Long before Ford Motor Company used monikers like “modular” and “Coyote,” Blue Oval enthusiasts relied on Windsor, Cleveland, FE, and 385-Series big-block engines to power their Torinos, Fairlanes, Galaxies, and Mustangs. Today, Ford’s multi-cam powerplants grab most of the headlines, but a well-built Blue Oval big-block never goes out of style. While the Coyote and modular V8s perform well and offer amazing efficiency, they lack displacement much past 351 cubic inches. So if you’re after cubes a big-block is the only way to go.
In Ford speak, the term “big-block” generally refers to FE or 385-Series engines. Both are indeed considered big-blocks, but feature completely different architecture. FE engines were built from 1958 to 1976, the 385-Series entered service in 1968. The 385-series engines are most notably known for their robust bottom-end and poly-angle valve heads. Ford’s 429/460 heads do a nice job in performance applications, but there are many shortcomings that can be improved upon with quality aftermarket heads.
Building a 429 or 460 is an excellent way to get reliable horsepower and torque without breaking the bank. Stock blocks and cranks are suitable for many builds, but you’ll want a top-end able to move some serious air. One of the leaders in producing Ford big-inch induciton is Air Flow Research (AFR). AFR’s Bullitt cylinder heads (and matching intake manifold) are a great way to accommodate a vast array of combinations and power levels. To meet these demands, AFR offers three different heads with intake ports sized at 270 cc, 285 cc, or 300 cc.
Though originally developed as a passenger-car engine, Ford created the Cobra Jet, Cobra Jet Ram Air, Super Cobra Jet, and the Boss 429 performance variants from the base 429. Cobra Jet heads were pretty good from the factory, but AFR has engineered a new design that increases the performance capabilities and significantly reduces weight.
Passenger-car 429/460 heads feature 2.09/1.65-inch valves, which on a big-block is not the best for producing power. In addition, later heads have large 88 cc combustion chambers for lower compression. On the plus side, 429/460 engines were produced from 1968 to 1997, so they remain plentiful, and many builders like the robust bottom-end and the favorable bore/stroke combinations.
Speaking of stroke, the 385-series gets its moniker from the crankshaft stroke length of the 460, which measures 3.85-inches. Said crank sits in a non-skirted block, and was commonly offered in 370 (truck), 429, and 460 cubic-inch displacements, however, with a stroker crankshaft and mild overbore, a 460 block can be bumped to over 550 cubic inches. In fact, Ford Performance once offered a 514-cubic inch crate engine based on the 460, but unfortunately, this engine is no longer available.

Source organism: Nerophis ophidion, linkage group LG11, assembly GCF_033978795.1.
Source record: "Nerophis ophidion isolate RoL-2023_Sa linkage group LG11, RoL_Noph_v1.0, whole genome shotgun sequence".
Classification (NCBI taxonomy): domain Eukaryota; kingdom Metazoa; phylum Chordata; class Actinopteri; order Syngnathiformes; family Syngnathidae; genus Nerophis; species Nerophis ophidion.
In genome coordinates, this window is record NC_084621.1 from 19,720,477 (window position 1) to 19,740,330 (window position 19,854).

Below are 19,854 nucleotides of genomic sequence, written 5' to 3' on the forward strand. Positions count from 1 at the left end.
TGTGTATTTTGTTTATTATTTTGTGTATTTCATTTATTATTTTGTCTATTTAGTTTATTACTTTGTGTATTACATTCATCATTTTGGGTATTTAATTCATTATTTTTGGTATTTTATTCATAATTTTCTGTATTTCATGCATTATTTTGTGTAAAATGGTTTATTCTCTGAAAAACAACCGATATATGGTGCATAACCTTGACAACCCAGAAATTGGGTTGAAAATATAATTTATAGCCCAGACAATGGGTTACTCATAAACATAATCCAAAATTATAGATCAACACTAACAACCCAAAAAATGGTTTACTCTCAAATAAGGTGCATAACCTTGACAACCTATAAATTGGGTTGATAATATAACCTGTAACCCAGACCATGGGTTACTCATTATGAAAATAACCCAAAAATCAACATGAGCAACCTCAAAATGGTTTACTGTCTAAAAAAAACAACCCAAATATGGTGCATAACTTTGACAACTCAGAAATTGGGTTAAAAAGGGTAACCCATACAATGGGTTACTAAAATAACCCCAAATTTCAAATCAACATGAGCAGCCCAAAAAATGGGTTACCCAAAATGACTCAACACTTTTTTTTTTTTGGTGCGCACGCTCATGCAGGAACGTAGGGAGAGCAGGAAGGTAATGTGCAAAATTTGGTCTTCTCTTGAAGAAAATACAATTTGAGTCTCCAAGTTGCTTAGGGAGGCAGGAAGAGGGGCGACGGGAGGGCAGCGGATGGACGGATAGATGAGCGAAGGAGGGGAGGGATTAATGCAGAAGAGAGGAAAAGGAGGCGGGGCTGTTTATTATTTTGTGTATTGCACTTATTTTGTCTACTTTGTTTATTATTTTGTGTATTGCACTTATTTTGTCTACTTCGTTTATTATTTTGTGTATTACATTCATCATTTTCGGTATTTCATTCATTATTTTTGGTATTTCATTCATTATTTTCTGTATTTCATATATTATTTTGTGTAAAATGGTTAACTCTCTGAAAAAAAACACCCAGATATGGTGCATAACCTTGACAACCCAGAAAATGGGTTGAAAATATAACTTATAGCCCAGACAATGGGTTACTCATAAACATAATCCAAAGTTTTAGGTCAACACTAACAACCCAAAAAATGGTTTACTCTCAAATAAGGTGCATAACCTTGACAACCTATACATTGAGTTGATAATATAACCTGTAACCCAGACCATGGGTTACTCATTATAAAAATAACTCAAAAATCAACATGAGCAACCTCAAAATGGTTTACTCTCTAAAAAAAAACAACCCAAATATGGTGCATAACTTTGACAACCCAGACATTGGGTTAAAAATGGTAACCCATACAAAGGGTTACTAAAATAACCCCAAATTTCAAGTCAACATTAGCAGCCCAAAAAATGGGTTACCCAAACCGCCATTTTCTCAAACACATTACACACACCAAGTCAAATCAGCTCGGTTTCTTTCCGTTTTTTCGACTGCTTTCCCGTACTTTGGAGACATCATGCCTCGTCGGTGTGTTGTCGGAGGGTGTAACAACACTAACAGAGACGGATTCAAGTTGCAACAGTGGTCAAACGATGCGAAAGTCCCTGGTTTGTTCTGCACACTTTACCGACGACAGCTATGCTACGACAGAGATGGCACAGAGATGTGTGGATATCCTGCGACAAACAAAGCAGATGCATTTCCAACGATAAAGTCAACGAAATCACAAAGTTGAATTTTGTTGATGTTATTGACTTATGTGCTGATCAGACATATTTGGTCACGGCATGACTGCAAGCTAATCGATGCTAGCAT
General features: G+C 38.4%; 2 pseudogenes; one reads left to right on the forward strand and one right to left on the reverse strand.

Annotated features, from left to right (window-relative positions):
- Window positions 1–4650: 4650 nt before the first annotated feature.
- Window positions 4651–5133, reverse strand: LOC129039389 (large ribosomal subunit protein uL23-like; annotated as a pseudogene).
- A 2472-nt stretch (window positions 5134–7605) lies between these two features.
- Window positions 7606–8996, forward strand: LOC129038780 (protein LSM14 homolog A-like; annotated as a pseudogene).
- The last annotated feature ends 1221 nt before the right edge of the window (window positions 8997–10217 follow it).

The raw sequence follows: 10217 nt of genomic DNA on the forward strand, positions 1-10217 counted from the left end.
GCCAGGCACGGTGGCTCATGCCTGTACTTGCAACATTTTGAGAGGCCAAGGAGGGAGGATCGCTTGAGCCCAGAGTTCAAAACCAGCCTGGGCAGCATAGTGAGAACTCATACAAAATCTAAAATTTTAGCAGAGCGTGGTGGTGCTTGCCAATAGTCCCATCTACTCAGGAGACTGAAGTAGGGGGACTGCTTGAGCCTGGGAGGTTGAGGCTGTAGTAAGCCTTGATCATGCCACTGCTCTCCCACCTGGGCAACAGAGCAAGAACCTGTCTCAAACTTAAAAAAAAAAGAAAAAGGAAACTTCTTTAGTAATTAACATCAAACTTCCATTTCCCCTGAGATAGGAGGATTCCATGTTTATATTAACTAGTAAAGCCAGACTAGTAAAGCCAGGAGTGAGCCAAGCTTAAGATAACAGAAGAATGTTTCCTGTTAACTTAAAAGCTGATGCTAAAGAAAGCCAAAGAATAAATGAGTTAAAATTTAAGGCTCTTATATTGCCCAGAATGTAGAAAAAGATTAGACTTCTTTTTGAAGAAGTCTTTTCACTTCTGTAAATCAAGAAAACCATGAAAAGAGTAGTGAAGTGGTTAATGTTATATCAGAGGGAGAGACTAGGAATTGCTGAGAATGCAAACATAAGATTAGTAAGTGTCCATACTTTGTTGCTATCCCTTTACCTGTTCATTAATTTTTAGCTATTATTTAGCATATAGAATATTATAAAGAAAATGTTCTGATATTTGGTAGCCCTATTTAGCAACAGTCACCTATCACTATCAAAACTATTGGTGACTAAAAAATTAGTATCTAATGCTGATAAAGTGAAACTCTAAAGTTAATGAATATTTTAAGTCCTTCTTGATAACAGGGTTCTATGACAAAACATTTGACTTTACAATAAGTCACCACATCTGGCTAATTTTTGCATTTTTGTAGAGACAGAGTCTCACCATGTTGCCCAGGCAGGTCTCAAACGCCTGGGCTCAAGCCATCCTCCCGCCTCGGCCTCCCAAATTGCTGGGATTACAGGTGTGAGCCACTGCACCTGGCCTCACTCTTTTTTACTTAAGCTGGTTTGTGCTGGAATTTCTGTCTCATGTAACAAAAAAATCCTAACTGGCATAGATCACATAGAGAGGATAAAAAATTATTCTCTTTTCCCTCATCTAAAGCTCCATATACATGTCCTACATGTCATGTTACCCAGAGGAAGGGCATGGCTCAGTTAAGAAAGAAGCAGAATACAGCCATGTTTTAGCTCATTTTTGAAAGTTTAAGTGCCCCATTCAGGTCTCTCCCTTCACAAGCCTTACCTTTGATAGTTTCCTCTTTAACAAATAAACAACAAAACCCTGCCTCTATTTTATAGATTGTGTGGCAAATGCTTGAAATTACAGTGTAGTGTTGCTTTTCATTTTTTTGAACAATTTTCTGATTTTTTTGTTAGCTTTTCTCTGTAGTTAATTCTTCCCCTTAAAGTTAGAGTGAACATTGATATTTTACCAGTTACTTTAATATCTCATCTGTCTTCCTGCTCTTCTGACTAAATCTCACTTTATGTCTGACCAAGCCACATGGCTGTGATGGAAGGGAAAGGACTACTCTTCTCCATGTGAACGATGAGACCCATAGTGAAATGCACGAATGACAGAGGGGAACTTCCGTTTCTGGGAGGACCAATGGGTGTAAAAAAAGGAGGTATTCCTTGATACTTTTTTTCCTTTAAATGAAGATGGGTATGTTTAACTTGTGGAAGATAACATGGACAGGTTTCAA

“The typical AFR customer is an enthusiast who wants quality first and foremost—someone who wants a product made in the USA, which performs on the street and at the track.” – Tim Torrecarion, AFR
AFR worked very hard to match its cylinder heads to the needs of street and racing enthusiasts. “The typical AFR customer is an enthusiast who wants quality first and foremost—someone who wants a product made in the USA, which performs on the street and at the track,” said Tim Torrecarion, director of marketing and sales at Air Flow Research. During the design phase, AFR removed the dog-leg shape of the stock head’s oe exhaust ports. With the stock heads, the air must navigate a power-robbing 120-degree turn. The solution came by filling the exhaust floor, which cleans up the ‘dead space’ in the port. The result is greater velocity and flow, plus improved scavenging, which leads to more efficient cylinder filling as well.
“The biggest advantage to an AFR cylinder head is our efficient port design,” added Torrecarion. “Not only do our heads flow a ton of air, they do so without sacrificing velocity, and this is the key to making an engine really perform. In the case of the BBF, we spent a lot of time on the exhaust port, where we were able to achieve an intake-to-exhaust ratio of about 75 percent. We spent countless hours designing and perfecting port shapes and valve job contours,” he added.
Like many older Ford heads, port size is not the issue. In fact, for many applications, the stock ports are oversized, which can hurt velocity. This meant reconfiguring port design, to gain improved flow with the smallest possible ports. In addition, AFR worked to unshroud the valves for improved airflow.
AFR 270 Bullitt Heads
AFR’s Bullitt line-up starts with the 270 cc series heads that retail for $2,099.00. Features of the 270 cc include partially CNC-ported intake ports, exhaust ports and combustion chambers, plus a competition five-angle valve job that gives the 270 flow characteristics that will work best on engines up to about 477 cubic inches that aren’t revved past about 6,200 rpm. This is the perfect fit for a mild street or street/strip engine, or one used for towing.